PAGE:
When your dog passes away you have a number of options. Some people will let the vet deal with the cremation, others will choose to bury their dog on their own property. If you do choose to that, then it’s important to consider how deep the grave should be dug.
If you don’t dig the dog’s grave deep enough it can result in unfortunate situation involving wild animals or the weather. Similarly, understanding the rules and regulations of pet burial in the United States, state by state, can help us to decide whether it is an option in the first place.
Lastly, knowing what alternatives there are to backyard burial can provide us with several options to choose from before laying our beloved dogs to rest.
But, if it’s the short answer you want first, here’s my quick advice on how deep you will need to dig your dog’s grave to prevent anything bad happening.
How deep should you dig a dog grave? To be completely safe, I would recommend that you dig a dog’s grave to four foot deep. This will mean the grave is at low risk of being disturbed by scavengers or earth movement due to things like flooding.
Of course, you don’t have to go that deep with the dog’s grave, but below I will explain why I recommend this grave depth for pets.
How deep should you dig a dog’s grave and how?
When digging a burial hole for your dog, the first thing you should do is find a suitable location. Make sure that the hole is not located anywhere near electrical, water or gas lines, and avoid digging near neighbor’s fences or areas that are close to standing water.
It is also a good idea to pick a grave spot that is unlikely to be disturbed, whether by children, animals, or accidental human interference. If you live in an area that regularly floods, you might be better off choosing an alternative option to laying your dog to rest in your yard (which we will give some examples of further on).
After having chosen a suitable area, you can begin digging your dog’s final resting spot. If you have chosen a burial container or casket, make sure that the hole is wider and longer in length than the burial object.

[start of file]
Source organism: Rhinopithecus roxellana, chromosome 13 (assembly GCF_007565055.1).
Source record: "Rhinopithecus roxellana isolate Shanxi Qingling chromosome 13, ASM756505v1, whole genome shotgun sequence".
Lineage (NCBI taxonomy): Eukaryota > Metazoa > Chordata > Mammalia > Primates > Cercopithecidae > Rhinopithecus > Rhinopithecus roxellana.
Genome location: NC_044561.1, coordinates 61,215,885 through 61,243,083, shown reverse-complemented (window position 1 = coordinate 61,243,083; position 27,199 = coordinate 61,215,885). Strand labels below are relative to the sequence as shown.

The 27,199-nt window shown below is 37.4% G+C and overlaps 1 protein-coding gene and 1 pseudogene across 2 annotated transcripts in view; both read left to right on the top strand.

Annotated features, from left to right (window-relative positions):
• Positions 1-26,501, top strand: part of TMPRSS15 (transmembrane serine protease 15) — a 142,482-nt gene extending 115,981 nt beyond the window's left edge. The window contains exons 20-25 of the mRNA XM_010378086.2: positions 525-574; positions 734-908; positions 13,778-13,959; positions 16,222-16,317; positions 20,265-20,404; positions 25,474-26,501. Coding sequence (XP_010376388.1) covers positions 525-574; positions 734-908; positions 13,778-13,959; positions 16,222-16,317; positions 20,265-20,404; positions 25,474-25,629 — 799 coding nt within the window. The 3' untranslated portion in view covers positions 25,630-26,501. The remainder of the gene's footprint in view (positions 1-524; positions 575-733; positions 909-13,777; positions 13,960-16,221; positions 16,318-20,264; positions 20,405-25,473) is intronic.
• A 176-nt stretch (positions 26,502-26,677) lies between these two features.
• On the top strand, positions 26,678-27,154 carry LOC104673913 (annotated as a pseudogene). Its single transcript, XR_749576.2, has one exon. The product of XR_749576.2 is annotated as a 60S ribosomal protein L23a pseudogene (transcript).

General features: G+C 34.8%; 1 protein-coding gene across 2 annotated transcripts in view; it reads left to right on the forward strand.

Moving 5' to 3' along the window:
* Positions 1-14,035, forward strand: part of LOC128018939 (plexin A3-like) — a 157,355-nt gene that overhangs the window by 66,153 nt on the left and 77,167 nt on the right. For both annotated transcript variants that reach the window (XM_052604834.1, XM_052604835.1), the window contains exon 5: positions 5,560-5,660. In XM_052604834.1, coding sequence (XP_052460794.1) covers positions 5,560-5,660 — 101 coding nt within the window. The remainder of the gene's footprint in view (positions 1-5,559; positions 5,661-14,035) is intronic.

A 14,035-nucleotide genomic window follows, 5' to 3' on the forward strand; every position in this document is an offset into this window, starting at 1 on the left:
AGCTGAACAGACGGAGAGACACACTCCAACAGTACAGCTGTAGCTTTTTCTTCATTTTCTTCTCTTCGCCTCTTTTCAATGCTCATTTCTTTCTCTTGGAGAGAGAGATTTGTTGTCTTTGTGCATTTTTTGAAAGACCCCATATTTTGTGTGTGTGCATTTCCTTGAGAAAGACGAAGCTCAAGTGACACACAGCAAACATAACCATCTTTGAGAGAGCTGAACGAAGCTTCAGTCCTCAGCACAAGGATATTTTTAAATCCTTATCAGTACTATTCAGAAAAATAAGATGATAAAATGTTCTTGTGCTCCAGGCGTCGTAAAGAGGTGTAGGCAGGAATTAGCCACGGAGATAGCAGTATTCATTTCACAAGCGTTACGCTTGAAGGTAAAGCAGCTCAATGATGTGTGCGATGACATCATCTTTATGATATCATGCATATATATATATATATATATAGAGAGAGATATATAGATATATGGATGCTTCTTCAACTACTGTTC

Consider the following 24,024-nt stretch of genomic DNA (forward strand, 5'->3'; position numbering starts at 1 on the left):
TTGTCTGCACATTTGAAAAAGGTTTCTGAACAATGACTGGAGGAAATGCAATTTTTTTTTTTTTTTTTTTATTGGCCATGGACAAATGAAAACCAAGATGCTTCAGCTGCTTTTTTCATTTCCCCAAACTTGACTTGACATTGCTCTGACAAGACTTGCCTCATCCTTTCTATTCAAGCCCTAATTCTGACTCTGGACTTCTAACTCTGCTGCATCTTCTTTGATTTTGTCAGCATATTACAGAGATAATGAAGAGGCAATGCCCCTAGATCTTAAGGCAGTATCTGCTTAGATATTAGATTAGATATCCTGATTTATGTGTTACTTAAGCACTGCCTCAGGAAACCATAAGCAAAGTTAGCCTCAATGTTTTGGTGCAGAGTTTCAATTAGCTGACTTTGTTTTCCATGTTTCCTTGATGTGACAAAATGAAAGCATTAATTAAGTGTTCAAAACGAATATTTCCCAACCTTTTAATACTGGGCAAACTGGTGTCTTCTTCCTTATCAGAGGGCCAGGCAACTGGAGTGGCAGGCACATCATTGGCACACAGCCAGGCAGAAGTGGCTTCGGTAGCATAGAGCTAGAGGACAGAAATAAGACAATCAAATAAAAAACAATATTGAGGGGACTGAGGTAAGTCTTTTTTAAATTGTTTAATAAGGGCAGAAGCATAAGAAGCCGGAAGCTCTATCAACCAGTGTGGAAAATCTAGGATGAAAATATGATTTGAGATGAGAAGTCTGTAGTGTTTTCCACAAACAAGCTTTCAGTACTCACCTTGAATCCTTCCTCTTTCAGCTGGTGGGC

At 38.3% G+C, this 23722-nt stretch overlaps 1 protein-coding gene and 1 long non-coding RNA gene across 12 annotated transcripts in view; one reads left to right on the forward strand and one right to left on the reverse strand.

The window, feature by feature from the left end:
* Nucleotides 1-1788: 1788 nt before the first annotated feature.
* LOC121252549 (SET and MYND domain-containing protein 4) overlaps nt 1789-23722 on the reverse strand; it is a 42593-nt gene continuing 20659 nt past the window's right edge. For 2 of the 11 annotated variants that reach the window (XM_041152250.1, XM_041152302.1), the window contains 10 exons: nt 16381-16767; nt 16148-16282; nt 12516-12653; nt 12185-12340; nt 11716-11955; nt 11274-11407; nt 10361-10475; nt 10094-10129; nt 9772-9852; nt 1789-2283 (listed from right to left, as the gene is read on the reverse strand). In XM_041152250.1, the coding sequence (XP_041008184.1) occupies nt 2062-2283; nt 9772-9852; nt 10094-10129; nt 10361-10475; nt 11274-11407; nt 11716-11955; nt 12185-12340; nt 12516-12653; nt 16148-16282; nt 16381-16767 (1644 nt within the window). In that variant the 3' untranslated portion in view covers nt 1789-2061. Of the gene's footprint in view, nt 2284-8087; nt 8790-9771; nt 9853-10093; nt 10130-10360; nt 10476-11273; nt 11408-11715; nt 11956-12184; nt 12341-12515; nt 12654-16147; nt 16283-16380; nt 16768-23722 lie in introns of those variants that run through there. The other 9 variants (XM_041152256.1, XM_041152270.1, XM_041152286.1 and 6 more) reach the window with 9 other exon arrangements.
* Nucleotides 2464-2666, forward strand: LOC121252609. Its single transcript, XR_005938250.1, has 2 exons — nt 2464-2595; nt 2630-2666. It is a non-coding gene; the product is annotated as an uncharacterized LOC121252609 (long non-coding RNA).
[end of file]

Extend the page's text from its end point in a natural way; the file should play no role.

To ensure your dog is not disturbed by other animals, you should dig a dog’s grave at least 4 foot deep. However, it is worth checking out the local laws to confirm this (some of which we will touch on later in the article).
Additionally, you may want to dig the dog’s grave deeper if you are very concerned about local scavengers or if you live in an area that receives a lot of rainfall.
Having completed this task, you can then ask a friend or family member to help you lower them gently into the grave. Burying your beloved companion with his favorite toys can be a bittersweet way to send them off, and if you have no casket, wrapping them in a biodegradable soft blanket or towel is another alternative option.
It is worth noting that plastic bags and other non-biodegradable items should be avoided so as not to harm the environment.
From here, you can fill in the hole, honor your pooch with some heartfelt last words, and place a plaque or cross in the area as a sign that you will always love your departed pooch dearly.
Is it illegal to bury your dog in your backyard in some states?
In most states (and sometimes even counties and municipalities), the laws and regulations concerning pet burial vary quite significantly. Therefore, you should always make sure to do your research before digging up an area in your backyard.
For example, in Washington State, laws exist that declare the burial of pets is illegal after 72 hours have passed since their demise.
Similarly, these laws also state that animals should be buried at least 3 feet under the soil and 100 feet away from any source of standing water, such as wells, streams, reservoirs, rivers, and lakes.
However, these rules differ significantly in states such as Missouri, where the laws regarding pet burial and dog graves are much stricter.
For example, you would be breaking state law if you were to bury your dog under 300 feet from an existing neighboring residence or body of water, as well as 50 feet from any property lines located in your area.
Handy Hint: If you have dug your dog’s grave, here’s when you can expect them to have fully decomposedby.
For many dog owners, these laws make the act of burying their dogs near impossible unless they own large amounts of land. In most cases, the burial of animals is seen as undesirable in Missouri, and owners are encouraged to seek alternative means to lay their pet to rest.